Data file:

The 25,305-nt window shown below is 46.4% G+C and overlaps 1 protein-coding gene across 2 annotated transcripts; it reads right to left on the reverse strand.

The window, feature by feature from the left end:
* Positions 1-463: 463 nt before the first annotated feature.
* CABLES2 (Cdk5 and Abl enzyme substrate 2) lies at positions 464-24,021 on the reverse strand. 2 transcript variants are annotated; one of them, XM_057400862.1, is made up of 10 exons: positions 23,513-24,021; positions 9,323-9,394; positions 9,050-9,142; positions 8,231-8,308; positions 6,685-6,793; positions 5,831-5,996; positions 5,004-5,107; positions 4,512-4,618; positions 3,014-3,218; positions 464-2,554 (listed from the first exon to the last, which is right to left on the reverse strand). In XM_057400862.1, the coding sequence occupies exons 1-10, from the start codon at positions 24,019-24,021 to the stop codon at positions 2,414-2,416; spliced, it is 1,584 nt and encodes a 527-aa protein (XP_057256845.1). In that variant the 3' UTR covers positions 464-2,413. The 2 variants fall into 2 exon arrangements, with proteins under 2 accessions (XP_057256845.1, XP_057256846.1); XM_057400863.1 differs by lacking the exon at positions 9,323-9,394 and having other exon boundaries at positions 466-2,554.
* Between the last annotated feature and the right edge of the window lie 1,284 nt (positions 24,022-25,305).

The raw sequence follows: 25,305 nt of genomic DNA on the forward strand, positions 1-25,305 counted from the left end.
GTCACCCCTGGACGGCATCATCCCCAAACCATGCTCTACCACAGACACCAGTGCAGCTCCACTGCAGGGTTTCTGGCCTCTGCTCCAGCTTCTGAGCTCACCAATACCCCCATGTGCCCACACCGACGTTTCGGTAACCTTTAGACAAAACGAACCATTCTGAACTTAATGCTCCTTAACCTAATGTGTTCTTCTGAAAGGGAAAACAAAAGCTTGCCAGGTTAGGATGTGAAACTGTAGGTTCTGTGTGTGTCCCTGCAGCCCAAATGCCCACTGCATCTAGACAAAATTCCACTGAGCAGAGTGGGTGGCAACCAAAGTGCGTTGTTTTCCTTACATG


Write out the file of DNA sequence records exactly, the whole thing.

The 25,305-nt window shown below is 46.4% G+C and overlaps 1 protein-coding gene across 2 annotated transcripts; it reads right to left on the reverse strand.

The window, feature by feature from the left end:
* Positions 1-463: 463 nt before the first annotated feature.
* CABLES2 (Cdk5 and Abl enzyme substrate 2) lies at positions 464-24,021 on the reverse strand. 2 transcript variants are annotated; one of them, XM_057400862.1, is made up of 10 exons: positions 23,513-24,021; positions 9,323-9,394; positions 9,050-9,142; positions 8,231-8,308; positions 6,685-6,793; positions 5,831-5,996; positions 5,004-5,107; positions 4,512-4,618; positions 3,014-3,218; positions 464-2,554 (listed from the first exon to the last, which is right to left on the reverse strand). In XM_057400862.1, the coding sequence occupies exons 1-10, from the start codon at positions 24,019-24,021 to the stop codon at positions 2,414-2,416; spliced, it is 1,584 nt and encodes a 527-aa protein (XP_057256845.1). In that variant the 3' UTR covers positions 464-2,413. The 2 variants fall into 2 exon arrangements, with proteins under 2 accessions (XP_057256845.1, XP_057256846.1); XM_057400863.1 differs by lacking the exon at positions 9,323-9,394 and having other exon boundaries at positions 466-2,554.
* Between the last annotated feature and the right edge of the window lie 1,284 nt (positions 24,022-25,305).

The raw sequence follows: 25,305 nt of genomic DNA on the forward strand, positions 1-25,305 counted from the left end.
GTCACCCCTGGACGGCATCATCCCCAAACCATGCTCTACCACAGACACCAGTGCAGCTCCACTGCAGGGTTTCTGGCCTCTGCTCCAGCTTCTGAGCTCACCAATACCCCCATGTGCCCACACCGACGTTTCGGTAACCTTTAGACAAAACGAACCATTCTGAACTTAATGCTCCTTAACCTAATGTGTTCTTCTGAAAGGGAAAACAAAAGCTTGCCAGGTTAGGATGTGAAACTGTAGGTTCTGTGTGTGTCCCTGCAGCCCAAATGCCCACTGCATCTAGACAAAATTCCACTGAGCAGAGTGGGTGGCAACCAAAGTGCGTTGTTTTCCTTACATG